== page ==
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Child Care

Review of "A Toss Of The Dice"

By Natasha T. Hays
Jessica Kingsley Publishers, 2005
Review by Leo Uzych, J.D., M.P.H. on Sep 5th 2006
A Toss Of The Dice

A Toss of the Dice is an absorbing collection of anecdotal stories, crafted beautifully by practicing pediatrician Dr. Natasha Hays. As explicated by Hays, the "patients" described in the book are mainly composite characters, drawn from several different patients presenting with similar problems. Additionally, quite a bit of information, about Hays' professional and family life, is woven, artfully, into the textual fabric. The tapestry of engrossing, if emotionally drenching, anecdotes, recounted by Hays, is enshrouded, unmistakably, by an aura of real life experiences.

Interestingly, and somewhat unusually, the writing style employed, by Hays, commingles great sensitivity and compassion, with blunt frankness, unadulterated candor, and, at times, even harsh social commentary. With this brush skillfully in hand, Hays very revealingly paints a picture of clinical pediatric medicine that is both sobering and fascinating, and which will likely enthrall the rapt attention of parents as well as health care professionals entrusted with treating children.

A very important lesson imparted by this wonderful book, indeed, perhaps the most important lesson of all, is that compassion is an indispensable part of the bond connecting health care provider and patient. The steadfast belief of Hays, in fact, is that a doctor simply cannot be a very good doctor, in the absence of compassion. This overarching message reverberates distinctly through the pages of the book. Hays obviously derives great personal and professional satisfaction, from caring for children in a very sensitive manner. And her passion for sensitively helping her pediatric patients permeates text.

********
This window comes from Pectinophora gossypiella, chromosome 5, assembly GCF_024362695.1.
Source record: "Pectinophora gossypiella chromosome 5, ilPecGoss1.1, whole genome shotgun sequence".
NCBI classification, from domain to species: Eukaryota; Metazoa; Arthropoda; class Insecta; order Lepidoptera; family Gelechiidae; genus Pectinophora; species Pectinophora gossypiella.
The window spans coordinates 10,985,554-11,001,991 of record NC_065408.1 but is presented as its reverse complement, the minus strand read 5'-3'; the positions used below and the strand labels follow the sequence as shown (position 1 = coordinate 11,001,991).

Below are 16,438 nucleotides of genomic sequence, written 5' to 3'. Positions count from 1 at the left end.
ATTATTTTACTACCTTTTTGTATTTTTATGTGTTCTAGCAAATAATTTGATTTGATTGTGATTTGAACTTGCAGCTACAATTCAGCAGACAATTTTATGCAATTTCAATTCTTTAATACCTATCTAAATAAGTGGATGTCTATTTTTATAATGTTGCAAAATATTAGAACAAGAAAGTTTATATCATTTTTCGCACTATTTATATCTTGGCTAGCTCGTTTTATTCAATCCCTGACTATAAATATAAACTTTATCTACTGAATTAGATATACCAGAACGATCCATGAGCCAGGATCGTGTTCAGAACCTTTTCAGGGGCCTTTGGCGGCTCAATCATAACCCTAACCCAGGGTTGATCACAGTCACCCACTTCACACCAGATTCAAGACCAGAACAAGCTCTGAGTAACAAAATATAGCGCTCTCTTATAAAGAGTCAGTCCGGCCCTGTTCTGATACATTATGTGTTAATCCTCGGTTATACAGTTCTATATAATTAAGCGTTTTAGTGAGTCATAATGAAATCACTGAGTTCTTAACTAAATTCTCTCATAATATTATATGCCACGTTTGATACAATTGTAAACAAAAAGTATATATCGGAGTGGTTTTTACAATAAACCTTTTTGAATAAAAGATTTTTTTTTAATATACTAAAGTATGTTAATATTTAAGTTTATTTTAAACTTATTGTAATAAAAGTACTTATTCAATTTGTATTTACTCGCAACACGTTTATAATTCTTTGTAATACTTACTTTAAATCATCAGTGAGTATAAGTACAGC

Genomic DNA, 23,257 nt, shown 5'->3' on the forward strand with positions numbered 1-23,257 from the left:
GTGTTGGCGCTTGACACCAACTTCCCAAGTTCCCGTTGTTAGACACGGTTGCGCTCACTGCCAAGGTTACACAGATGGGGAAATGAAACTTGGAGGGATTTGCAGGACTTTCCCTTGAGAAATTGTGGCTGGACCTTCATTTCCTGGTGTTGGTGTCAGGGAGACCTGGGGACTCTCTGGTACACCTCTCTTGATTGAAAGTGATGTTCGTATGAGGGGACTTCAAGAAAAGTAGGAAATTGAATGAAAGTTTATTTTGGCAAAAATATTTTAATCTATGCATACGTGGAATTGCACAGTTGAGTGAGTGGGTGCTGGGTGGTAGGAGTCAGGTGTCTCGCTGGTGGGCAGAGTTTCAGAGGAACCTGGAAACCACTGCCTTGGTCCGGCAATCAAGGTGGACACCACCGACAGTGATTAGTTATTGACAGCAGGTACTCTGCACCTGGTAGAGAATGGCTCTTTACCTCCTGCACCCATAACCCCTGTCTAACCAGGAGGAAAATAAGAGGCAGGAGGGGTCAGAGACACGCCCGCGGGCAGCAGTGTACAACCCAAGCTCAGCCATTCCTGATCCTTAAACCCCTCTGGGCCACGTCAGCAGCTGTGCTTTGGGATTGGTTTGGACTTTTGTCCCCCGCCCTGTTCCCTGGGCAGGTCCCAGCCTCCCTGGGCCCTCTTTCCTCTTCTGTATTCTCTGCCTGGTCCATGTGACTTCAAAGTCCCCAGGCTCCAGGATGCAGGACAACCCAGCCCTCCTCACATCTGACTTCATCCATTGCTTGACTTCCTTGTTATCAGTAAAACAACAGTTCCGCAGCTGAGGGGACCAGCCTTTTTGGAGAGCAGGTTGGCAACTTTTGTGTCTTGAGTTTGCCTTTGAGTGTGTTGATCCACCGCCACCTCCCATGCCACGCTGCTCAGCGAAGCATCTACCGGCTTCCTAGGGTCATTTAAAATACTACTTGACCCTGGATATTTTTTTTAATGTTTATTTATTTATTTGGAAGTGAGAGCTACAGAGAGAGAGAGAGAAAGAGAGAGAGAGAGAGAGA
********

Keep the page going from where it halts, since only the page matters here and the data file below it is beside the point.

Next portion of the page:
Structurally, Hays very frequently recounts fragments of conversations with patients. These conversational snippets comprise an integral component of the substance of the various stories, and unequivocally, and rather poignantly, help reveal that, although pediatric medicine has a sort of mechanistic clinical side, it also very importantly has an emotionally wrenching side, frequently immersed in pain, suffering, and even death. In a manner stylistically bereft of academic formalness, and tailored quite adroitly to finely fit lay readers, Hays illumines some of the mechanics, of the clinical part of pediatric medicine. Concomitantly, Hays cuts deeply to the core of the humanistic side of pediatric medicine, drenched in the emotions of health care providers and their patients.

Hays, resolutely wielding a pen exhibiting unabashed forthrightness fused, inseparably, with sensitivity, composes sundry stories in twenty three chapters. In the first chapter, Hays very frankly opines that having children is actually akin to a toss of the dice. Because, all persons carry seeds for genetic disorders. The many tentacles, of Hays' probing interest, extend to pithy commentary concerning her medical school and pediatric residency experiences, and her planting of professional roots, in the soil of a developmental evaluation clinic, in North Carolina.

Mostly, however, Hays expounds, in a gentle, insightful, and informative way on multifarious developmental and behavioral problems affecting children. Her far flung net ensnarls child abuse, mental retardation, Down syndrome, fetal alcohol syndrome, attention deficit hyperactivity disorder, depression, bipolar illness, cerebral palsy, autism, seizures, elective mutism, and cyclic vomiting. The expansive gamut, of Hays' wide ranging focus, encompasses further: the rather lurid mental illness called Munchausen by proxy, hearing impairment, bullying, and terminal illness in children.

The anecdotal observations, and accompanying discourse, proffered by Hays, although enlighteningly suffused with luminous insightfulness, informativeness, and sensitivity, may, however, be overdiluted, in a substantive sense, for researchers. The academically inclined may further carp that, although Hays may effectually convey observations and information that is anecdotal in nature, nonetheless, the "truth", in the tradition bound medical research world, must properly be anchored, securely, to data emanating from double blind, placebo controlled, peer reviewed academic studies. The relative sparseness of detail, regarding many of the anecdotes, may be disquieting, as well.

With proper weight affixed to the foregoing caveats, Hays' riveting descriptions, of the real life trenches of clinical pediatric medicine, should be immensely interesting and edifying for all parents, as well as health care professionals involved in some capacity with the care of children, including pediatricians, geneticists, psychologists, psychiatrists, child psychiatrists, neurologists, endocrinologists, physical therapists, speech therapists, and genetic counselors.

 

2006 Leo Uzych

 

Leo Uzych (based in Wallingford, PA) earned a law degree, from Temple University; and a master of public health degree, from Columbia University. His area of special professional interest is healthcare.